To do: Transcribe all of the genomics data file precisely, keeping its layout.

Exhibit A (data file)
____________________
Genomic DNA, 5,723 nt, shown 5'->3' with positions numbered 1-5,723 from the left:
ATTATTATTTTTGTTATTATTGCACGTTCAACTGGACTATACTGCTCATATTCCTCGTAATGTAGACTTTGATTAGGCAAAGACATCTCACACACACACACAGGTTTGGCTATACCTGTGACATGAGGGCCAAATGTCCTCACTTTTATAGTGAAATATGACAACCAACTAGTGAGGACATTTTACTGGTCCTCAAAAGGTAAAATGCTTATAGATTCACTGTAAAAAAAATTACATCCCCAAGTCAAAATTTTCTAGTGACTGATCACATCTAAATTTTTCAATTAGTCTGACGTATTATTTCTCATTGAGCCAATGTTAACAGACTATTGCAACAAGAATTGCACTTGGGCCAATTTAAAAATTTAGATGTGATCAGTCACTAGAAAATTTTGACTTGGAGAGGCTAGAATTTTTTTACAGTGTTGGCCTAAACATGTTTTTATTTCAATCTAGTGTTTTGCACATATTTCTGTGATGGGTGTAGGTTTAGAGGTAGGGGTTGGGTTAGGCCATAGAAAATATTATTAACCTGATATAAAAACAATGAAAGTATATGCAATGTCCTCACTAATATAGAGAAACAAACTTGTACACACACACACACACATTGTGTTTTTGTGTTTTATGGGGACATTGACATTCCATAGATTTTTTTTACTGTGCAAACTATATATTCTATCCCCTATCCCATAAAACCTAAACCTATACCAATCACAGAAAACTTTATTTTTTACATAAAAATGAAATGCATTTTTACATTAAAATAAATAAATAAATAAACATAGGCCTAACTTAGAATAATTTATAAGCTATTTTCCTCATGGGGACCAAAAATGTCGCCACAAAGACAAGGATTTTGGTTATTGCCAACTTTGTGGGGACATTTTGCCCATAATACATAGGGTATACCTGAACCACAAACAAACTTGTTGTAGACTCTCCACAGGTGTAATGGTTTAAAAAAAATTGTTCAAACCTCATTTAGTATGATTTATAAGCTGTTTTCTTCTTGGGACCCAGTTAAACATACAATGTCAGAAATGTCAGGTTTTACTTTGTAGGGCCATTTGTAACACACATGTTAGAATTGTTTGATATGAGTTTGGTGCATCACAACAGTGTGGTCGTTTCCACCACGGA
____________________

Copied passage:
Genomic DNA, 5,723 nt, shown 5'->3' with positions numbered 1-5,723 from the left:
ATTATTATTTTTGTTATTATTGCACGTTCAACTGGACTATACTGCTCATATTCCTCGTAATGTAGACTTTGATTAGGCAAAGACATCTCACACACACACACAGGTTTGGCTATACCTGTGACATGAGGGCCAAATGTCCTCACTTTTATAGTGAAATATGACAACCAACTAGTGAGGACATTTTACTGGTCCTCAAAAGGTAAAATGCTTATAGATTCACTGTAAAAAAAATTACATCCCCAAGTCAAAATTTTCTAGTGACTGATCACATCTAAATTTTTCAATTAGTCTGACGTATTATTTCTCATTGAGCCAATGTTAACAGACTATTGCAACAAGAATTGCACTTGGGCCAATTTAAAAATTTAGATGTGATCAGTCACTAGAAAATTTTGACTTGGAGAGGCTAGAATTTTTTTACAGTGTTGGCCTAAACATGTTTTTATTTCAATCTAGTGTTTTGCACATATTTCTGTGATGGGTGTAGGTTTAGAGGTAGGGGTTGGGTTAGGCCATAGAAAATATTATTAACCTGATATAAAAACAATGAAAGTATATGCAATGTCCTCACTAATATAGAGAAACAAACTTGTACACACACACACACACATTGTGTTTTTGTGTTTTATGGGGACATTGACATTCCATAGATTTTTTTTACTGTGCAAACTATATATTCTATCCCCTATCCCATAAAACCTAAACCTATACCAATCACAGAAAACTTTATTTTTTACATAAAAATGAAATGCATTTTTACATTAAAATAAATAAATAAATAAACATAGGCCTAACTTAGAATAATTTATAAGCTATTTTCCTCATGGGGACCAAAAATGTCGCCACAAAGACAAGGATTTTGGTTATTGCCAACTTTGTGGGGACATTTTGCCCATAATACATAGGGTATACCTGAACCACAAACAAACTTGTTGTAGACTCTCCACAGGTGTAATGGTTTAAAAAAAATTGTTCAAACCTCATTTAGTATGATTTATAAGCTGTTTTCTTCTTGGGACCCAGTTAAACATACAATGTCAGAAATGTCAGGTTTTACTTTGTAGGGCCATTTGTAACACACATGTTAGAATTGTTTGATATGAGTTTGGTGCATCACAACAGTGTGGTCGTTTCCACCACGGA